This post was co-authored by Manu Balakrishnan.
When consumers buy appliances, a few key factors influencing their decision include star rating or energy efficiency, acoustic noise level and an attractive user interface. What causes acoustic noise? Major home appliances like washing machines, refrigerators, air conditioners and range hoods use motors to operate. Acoustic noise is created when the motor’s torque ripple, combined with the appliance enclosure or structure, causes vibration. So, one of the important areas of research and development for appliance manufacturers is how to reduce acoustic noise.
In part 1 of this series, I’ll provide an overview of various sources of torque ripple in brushless direct current (BLDC)- and permanent magnet synchronous motor (PMSM)-based systems and its impact on acoustic noise level.
The gross output torque from BLDC motors and PMSMs is the sum of beneficial electromagnetic torque (steady torque) and unwanted torque or torque ripple produced by commutation, DC bus ripple, cogging torque and friction.
You can use Equation 1 to calculate torque ripple:
where Tav, Tmax and Tmin are the average, maximum and minimum torque over one mechanical revolution, respectively.
Commutation /electromagnetic torque ripple in BLDC motors
Equation 2 calculates torque for three-phase permanent magnet motors:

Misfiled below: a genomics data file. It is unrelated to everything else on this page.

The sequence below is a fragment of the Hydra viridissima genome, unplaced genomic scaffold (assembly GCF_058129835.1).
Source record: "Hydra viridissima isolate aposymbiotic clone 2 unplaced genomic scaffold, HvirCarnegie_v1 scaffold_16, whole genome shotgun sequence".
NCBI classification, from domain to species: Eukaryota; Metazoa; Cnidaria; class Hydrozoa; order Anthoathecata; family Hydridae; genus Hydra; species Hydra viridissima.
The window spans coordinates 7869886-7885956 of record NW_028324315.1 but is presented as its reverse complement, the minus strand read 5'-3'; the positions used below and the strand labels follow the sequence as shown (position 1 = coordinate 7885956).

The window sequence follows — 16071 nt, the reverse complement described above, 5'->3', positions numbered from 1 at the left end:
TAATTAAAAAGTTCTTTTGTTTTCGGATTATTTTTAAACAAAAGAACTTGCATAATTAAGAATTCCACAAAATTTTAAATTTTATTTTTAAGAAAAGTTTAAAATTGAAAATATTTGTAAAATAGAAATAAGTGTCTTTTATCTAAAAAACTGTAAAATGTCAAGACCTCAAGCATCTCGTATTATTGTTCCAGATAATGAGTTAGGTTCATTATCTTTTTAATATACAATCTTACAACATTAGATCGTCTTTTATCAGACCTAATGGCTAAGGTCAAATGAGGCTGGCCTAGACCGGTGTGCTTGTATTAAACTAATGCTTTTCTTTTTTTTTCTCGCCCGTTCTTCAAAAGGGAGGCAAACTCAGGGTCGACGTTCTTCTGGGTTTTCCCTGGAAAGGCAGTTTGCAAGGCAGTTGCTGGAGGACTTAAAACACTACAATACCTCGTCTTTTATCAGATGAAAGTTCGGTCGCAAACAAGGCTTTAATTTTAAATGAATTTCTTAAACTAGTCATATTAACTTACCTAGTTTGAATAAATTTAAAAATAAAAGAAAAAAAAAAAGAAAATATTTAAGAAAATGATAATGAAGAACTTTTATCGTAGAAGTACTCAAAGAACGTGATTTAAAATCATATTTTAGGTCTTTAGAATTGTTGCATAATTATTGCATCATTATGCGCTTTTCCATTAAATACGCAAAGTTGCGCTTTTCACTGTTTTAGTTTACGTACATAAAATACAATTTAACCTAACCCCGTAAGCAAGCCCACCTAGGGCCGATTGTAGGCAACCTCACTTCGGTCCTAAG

where Te is the electromagnetic torque generated; Ea, Eb and Ec are the back electro motive force of the phase windings; Ia, Ib and Ic are winding currents; and is the angular velocity (mechanical speed) of the rotor.
Because of concentrated winding, BLDC motors have near-trapezoidal-phase back-EMF waveforms and a six-step commutation method controls these motors. Figure 1 shows Ia, Ib and Ic with a six-step commutation method and the back-EMF waveforms (Ea, Eb and Ec) of a star-connected BLDC motor. If you assume an ideal square-current waveform applied to the winding, the torque generated will be constant without any ripple. However, in reality, winding currents cannot rise or fall instantaneously because of the winding inductance. This causes torque ripple during the commutation of BLDC motor phase currents as shown in Figure 1.